The Gravekeeper, Saint Louis Cemetery No. 2
His partner, Miguel, had already finished sweeping off all sides of the last tomb of the day. He brushed the collected trash pile toward a grate with a push broom while the radio played from the open door of their truck, the music barely loud enough to counteract the waves of traffic noise overflowing the elevated interstate just past the brick walls of the cemetery.
He took up his hose and could feel the pressure of the full blast pushing back off of the marble, across the granite faceplate, the cold water finding the names half-inch deep in the granite and rinsing them out. These were the names of ancestors of the people who paid his contract.
Benoit. Fortier. Villere. LeBlanc.
It was almost full-time work, lifting beer cans off of graves, pint bottles in brown paper shrouds. They cleared the evidence of a shared meal close to one of his graves. Sometimes he battered shit into oblivion with his hose, rolling hardened turds end over end into open grass then blasting them apart. The hose was his tool, the water worked in fine points and broad strokes as needed.
After twisting it off, the nozzle hit the ground with a tiny clink. Mist fell illuminated on his forearms, on the stone urns, on Miguel’s work boots. He hitched his pants up by the belt loops at his sides then made it back around the corner down to collect the hose. He turned the faucet off and felt the last surge of water overrun the fitting and chill his fingers, which he then stroked a ritualistic curve over and behind each ear, bringing coolness to his head.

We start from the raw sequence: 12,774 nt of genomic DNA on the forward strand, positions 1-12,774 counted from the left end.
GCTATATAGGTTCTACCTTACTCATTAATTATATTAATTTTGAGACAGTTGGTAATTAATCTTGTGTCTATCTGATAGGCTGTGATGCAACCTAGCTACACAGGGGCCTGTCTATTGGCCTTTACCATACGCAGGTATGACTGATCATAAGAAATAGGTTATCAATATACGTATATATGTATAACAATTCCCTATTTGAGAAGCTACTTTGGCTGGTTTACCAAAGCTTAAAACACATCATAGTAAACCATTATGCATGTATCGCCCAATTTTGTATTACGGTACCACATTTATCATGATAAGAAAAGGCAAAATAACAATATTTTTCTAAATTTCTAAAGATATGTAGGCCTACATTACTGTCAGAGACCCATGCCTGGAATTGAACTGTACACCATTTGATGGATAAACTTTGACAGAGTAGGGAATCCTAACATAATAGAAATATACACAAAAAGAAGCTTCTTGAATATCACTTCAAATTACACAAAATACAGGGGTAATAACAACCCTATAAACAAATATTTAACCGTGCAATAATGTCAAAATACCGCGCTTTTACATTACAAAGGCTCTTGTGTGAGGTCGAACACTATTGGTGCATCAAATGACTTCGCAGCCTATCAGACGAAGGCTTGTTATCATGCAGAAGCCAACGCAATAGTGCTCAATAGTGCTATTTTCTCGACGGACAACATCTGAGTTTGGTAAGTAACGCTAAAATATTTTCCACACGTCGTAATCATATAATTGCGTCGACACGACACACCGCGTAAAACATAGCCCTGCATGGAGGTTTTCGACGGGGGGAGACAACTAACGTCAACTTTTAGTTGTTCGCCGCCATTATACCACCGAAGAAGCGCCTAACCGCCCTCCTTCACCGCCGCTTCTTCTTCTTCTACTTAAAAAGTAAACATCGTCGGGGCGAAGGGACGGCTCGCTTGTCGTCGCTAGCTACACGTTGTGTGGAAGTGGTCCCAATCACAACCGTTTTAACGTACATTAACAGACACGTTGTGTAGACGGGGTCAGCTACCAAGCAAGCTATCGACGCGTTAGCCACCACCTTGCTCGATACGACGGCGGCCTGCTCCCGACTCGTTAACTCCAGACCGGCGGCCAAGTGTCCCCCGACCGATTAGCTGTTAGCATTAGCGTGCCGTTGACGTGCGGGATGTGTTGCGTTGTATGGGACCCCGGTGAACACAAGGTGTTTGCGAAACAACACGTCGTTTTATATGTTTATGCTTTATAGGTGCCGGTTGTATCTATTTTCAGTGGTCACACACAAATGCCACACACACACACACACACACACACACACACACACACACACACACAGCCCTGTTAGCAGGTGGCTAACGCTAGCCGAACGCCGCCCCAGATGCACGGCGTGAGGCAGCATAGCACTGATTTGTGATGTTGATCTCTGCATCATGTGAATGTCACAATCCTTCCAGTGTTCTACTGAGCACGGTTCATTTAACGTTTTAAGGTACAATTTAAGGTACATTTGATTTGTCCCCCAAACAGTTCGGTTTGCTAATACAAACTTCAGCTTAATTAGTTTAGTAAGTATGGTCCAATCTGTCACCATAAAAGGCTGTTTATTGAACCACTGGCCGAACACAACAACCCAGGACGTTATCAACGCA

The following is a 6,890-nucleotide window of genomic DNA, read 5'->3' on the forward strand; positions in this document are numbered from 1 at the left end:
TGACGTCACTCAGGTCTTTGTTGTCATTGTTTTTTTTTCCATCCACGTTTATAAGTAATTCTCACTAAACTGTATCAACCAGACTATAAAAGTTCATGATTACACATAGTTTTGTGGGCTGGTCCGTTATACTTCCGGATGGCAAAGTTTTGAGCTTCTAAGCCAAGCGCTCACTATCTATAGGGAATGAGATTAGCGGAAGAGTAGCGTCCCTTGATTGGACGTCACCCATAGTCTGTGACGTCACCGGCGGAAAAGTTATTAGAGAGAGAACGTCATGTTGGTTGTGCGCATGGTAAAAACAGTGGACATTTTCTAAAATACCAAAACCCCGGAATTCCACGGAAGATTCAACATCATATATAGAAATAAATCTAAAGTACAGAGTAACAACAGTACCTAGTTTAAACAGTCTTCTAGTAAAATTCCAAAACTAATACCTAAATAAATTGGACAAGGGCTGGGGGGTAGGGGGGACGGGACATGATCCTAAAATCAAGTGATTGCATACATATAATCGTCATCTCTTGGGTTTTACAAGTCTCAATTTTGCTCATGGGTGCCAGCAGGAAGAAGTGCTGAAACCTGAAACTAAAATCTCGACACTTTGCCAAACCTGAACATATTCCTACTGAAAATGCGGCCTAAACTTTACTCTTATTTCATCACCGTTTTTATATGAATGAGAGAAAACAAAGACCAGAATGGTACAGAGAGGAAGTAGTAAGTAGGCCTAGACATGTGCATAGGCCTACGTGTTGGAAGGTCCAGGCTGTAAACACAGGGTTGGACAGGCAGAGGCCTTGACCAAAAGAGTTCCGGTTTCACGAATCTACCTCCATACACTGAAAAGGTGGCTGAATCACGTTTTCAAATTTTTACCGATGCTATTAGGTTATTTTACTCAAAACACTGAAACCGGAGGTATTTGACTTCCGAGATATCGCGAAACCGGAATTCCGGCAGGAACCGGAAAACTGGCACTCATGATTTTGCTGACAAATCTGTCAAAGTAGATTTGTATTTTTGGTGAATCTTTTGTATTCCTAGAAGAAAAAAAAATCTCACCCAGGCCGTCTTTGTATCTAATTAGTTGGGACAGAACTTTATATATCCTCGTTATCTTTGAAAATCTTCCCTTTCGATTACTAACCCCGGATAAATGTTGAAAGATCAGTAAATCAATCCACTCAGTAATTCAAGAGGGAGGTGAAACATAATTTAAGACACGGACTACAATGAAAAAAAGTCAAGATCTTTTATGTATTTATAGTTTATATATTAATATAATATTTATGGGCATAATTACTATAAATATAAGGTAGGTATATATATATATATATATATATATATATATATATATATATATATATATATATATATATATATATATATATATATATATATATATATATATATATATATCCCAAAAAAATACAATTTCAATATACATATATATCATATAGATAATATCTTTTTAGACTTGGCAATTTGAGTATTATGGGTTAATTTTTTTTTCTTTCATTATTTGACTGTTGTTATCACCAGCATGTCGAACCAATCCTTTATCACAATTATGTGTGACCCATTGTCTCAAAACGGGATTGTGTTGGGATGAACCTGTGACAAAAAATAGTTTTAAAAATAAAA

He gathered the first couple lengths into a hoop, walked forward a few steps, then yanked again, accumulating enough slack to draw two more. There wasn’t an efficiency to this method, but it couldn’t strictly be called dawdling either. If he’d had a supervisor they might grunt but not correct him, but there was no supervisor, and all the tourists were trying to edge him out of the frames of their photos anyway. He wasn’t permanent enough to warrant recordkeeping.
Water trickled into the old, old grates, gathering in drainpipes or soaking into the earth too moist and too soft to sink graves into, the ground said to spit out caskets.
He threw the gathered hose over the side of the truck bed. Rakes and brooms clattered in afterward, white rags balled and tossed into the tool chest, its heavy metal lid clamping down.
He got in the truck and reclined the passenger seat all the way back, crossing his arms over his chest, and as they slowly rolled down a wide lane between two rows of graves toward the gate, the casual visitors peered into the cab at him. He caught their eyes, but his face was expressionless, at rest until further notice: it’s the end of the day, motherfuckers. You wouldn't see him sit up again until Miguel came back out from the convenience store, ripped a cold can off its plastic ring, and laid it in the crook of his arm.